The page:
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|Introduction (version 2)
C++ provides a number of features that make it possible to define a more natural and concise interface to dynamically typed languages than plain C does. Using programmable type-conversion (casting) and overloading, native data-types can be easily translated into appropriate Prolog types, automatic destructors can be used to deal with most of the cleanup required and C++ exception handling can be used to map Prolog exceptions and interface conversion errors to C++ exceptions, which are automatically mapped to Prolog exceptions as control is turned back to Prolog.
However, there are subtle differences between Prolog and C++ that can lead to confusion; in particular, the lifetime of terms do not fit well with the C++ notion of constructor/destructor. It might be possible to handle this with "smart pointers", but that would lead to other complications, so the decision was made to provide a thin layer between the underlying C functions and the C++ classes/methods/functions.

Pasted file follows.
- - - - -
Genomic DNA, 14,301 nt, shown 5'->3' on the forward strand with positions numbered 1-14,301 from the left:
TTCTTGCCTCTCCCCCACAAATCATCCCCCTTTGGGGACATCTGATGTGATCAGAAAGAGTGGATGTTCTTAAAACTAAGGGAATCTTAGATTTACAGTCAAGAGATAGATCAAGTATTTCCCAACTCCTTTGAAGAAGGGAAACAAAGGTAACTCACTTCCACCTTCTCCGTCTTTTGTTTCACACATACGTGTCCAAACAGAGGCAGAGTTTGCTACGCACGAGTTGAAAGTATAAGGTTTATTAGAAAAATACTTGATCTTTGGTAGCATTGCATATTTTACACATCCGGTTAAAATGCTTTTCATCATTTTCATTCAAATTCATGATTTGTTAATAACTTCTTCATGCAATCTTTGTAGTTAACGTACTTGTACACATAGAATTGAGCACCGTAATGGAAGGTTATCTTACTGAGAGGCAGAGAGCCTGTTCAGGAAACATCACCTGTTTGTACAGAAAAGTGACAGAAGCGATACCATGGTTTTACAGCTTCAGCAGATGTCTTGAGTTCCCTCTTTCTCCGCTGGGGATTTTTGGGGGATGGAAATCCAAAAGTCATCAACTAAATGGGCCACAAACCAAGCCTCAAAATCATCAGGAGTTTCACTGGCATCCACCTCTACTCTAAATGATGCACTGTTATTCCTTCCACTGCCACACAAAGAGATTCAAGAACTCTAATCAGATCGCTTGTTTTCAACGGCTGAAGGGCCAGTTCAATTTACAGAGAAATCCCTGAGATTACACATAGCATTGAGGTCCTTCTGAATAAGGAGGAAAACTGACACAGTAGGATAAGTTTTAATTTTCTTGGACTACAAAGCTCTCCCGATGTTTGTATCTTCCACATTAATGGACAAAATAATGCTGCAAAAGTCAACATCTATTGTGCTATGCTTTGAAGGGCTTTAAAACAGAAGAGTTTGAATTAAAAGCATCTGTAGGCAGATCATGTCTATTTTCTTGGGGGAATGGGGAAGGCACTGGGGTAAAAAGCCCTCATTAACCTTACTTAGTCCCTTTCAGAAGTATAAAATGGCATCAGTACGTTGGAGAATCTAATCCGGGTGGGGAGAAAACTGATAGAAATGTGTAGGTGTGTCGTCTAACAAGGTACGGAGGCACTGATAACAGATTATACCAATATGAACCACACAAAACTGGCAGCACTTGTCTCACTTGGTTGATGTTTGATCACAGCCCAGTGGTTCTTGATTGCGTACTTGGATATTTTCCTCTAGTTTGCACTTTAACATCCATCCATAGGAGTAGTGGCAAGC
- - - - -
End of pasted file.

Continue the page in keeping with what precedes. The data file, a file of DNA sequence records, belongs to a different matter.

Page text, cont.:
More information on the SWI-Prolog native types is given in Interface Data Types.
It would be tempting to use C++ implicit conversion operators and
method overloading to automatically convert between C++ types such as
int64_t and Prolog foreign
language interface types such as
However, types such as
term_t are unsigned integers, so
many of the automatic type conversions can easily do something other
than what the programmer intended, resulting in subtle bugs that are
difficult to find. Therefore Version 2 of this interface reduces the
amount of automatic conversion and introduces some redundancy, to avoid
these subtle bugs, by using "getter" methods rather than conversion
operators, and using naming conventions for explicitly specifying
I would like to thank Anjo Anjewierden for comments on the definition, implementation and documentation of this package. Peter Ludemann modified the interface to remove some pitfalls, and also added some convenience functions (see section 2.1).